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After Further Review

3 things that stood out in Week 7 win


A strong defensive performance led the Bears to an impressive 17-3 win over the Carolina Panthers Sunday at Soldier Field. Here are three things that stood out in the Week 7 victory:

(1) Rookie safety Eddie Jackson made NFL history by displaying the same ball skills and big-play ability he demonstrated at Alabama.

It appears that Bears general manager Ryan Pace knew exactly what he was doing when he traded up five spots in the fourth round of the draft to select Jackson. Exactly one year after breaking his leg while returning a punt for the Crimson Tide, the rookie safety became the first player in NFL history to score two defensive touchdowns of at least 75 yards. Jackson accomplished the feat with a 75-yard fumble return and 76-yard interception return.

The former Alabama star scored the game's only two touchdowns, staking the Bears to a 14-0 second-quarter lead. "I think you saw what he brings to the table when he gets the football in his hands," said tight end Zach Miller. "He's a playmaker. He's all over the football field. Eddie 14, Carolina nothing at one point. Hell of a game by him."

Jackson showed great instincts on both of his touchdowns Sunday. First, he scooped up a fumble in traffic along the sideline and somehow kept his feet inbounds as he raced to the end zone. Later, he accelerated to intercept a pass that had deflected high in the air while running at full speed. Jackson made similar plays at Alabama the past two seasons, scoring three touchdowns on interception returns of 50, 93 and 55 yards and two TDs on punt returns of 85 and 79 yards.

(2) Jackson wasn't the only star on a Bears defense that recorded three takeaways and five sacks and didn't allow a touchdown for the second straight week.

The Bears harassed Panthers quarterback Cam Newton with a potent pass rush from the outset of Sunday's game, registering three of their season-high five sacks in the first quarter. They blitzed more frequently than usual, determined to keep Newton from getting comfortable in the pocket. Linebacker Danny Trevathan recorded one of the sacks and also registered his first interception of the season late in the game when he picked off Newton near the Carolina sideline.

The Bears defense has not permitted a touchdown in back-to-back games for the first time since 2005. Asked what has keyed the unit's resurgence, veteran end Akiem Hicks said: "Not making dumb mistakes. Making sure we're locked in mentally. You go the whole week and you try to focus on what you've got installed and what you're going to do. You want to go to a game and execute just as well as you did in practice."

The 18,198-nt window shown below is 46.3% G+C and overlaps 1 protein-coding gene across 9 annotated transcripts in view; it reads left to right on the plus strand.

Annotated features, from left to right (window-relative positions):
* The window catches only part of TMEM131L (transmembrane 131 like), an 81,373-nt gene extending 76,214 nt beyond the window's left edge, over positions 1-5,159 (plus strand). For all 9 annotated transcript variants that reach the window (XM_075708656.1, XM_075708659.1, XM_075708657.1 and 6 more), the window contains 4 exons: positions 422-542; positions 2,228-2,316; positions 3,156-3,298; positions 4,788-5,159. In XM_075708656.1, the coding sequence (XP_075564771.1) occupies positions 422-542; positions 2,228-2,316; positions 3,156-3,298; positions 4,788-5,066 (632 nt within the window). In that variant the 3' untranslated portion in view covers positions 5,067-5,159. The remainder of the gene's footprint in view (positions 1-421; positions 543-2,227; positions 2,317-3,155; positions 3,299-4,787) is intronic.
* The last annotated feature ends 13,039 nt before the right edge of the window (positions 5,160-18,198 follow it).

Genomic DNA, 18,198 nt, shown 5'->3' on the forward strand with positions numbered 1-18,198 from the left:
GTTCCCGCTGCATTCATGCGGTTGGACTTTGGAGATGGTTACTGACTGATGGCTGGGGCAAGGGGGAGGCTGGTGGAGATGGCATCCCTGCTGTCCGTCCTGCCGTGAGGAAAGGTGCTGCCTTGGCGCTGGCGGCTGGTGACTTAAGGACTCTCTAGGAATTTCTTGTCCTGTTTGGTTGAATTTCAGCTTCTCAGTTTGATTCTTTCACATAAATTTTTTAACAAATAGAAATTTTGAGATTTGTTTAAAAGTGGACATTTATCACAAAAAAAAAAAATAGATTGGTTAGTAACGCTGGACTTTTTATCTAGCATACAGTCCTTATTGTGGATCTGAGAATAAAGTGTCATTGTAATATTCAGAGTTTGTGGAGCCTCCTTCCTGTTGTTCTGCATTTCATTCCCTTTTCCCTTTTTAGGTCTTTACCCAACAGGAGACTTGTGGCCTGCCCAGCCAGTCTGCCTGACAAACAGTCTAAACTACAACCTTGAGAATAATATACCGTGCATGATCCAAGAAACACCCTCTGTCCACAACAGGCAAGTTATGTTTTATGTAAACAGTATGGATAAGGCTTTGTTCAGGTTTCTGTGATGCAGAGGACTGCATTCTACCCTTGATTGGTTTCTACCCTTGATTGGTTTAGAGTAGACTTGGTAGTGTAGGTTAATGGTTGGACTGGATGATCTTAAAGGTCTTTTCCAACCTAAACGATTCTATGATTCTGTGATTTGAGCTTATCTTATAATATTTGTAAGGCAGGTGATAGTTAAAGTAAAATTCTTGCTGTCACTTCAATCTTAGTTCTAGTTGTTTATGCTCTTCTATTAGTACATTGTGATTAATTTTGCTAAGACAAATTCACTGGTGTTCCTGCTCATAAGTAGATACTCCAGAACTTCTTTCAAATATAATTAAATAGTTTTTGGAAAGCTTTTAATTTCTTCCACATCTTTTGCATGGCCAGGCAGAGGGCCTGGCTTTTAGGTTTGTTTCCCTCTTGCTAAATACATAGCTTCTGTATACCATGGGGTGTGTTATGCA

The Bears defense allowed just one field goal on 11 possessions Sunday. "You can't say enough about them," Miller said. "It's never fun being on the sideline, but it's fun watching them run up and down the field and chase Cam all over. I felt like they pressured him all day long, made plays on the back end. I'm proud of the way they played and proud of the way they really carried our team all day."

(3) The Bears offense wasn't very productive, but the unit did not commit any of the turnovers or costly penalties that were problematic early in the season.

The Bears were held to five first downs and 153 total yards while converting only 2-of-11 third-down opportunities (18.0 percent). Employing a run-oriented attack, rookie quarterback Mitchell Trubisky completed just 4 of 7 passes for 107 yards and a 101.8 passer rating. But the offense did not commit a turnover for the first time since the season opener against the Falcons. That forced the Panthers to drive the length of the field—Carolina started all 11 of its drives in its own territory—something that proved to be very difficult against an inspired Bears defense.

Despite throwing only seven passes, Trubisky was critical of his performance and vowed to improve. "I thought I played really poor," said the first-round pick. "I just have to be better overall. I did pretty good with the operations, but we have to be better with the pass game to open up the run game. We just have to continue to be more balanced. I'm going to get better in practice this week, but I'm also going to have to watch the film. We didn't score as an offense and the defense carried us, so we kind of felt salty that we couldn't help out more than we did."

After being sacked four times, Trubisky conceded that he was occasionally holding onto the ball too long. "We're just finding ways to win games," he said. "We had more pass plays called, I was just pulling them down, being conservative and taking sacks. I was just trying to play smart, protect the football and get out of here with a win. We just have to get better in the pass game, and that falls on me."

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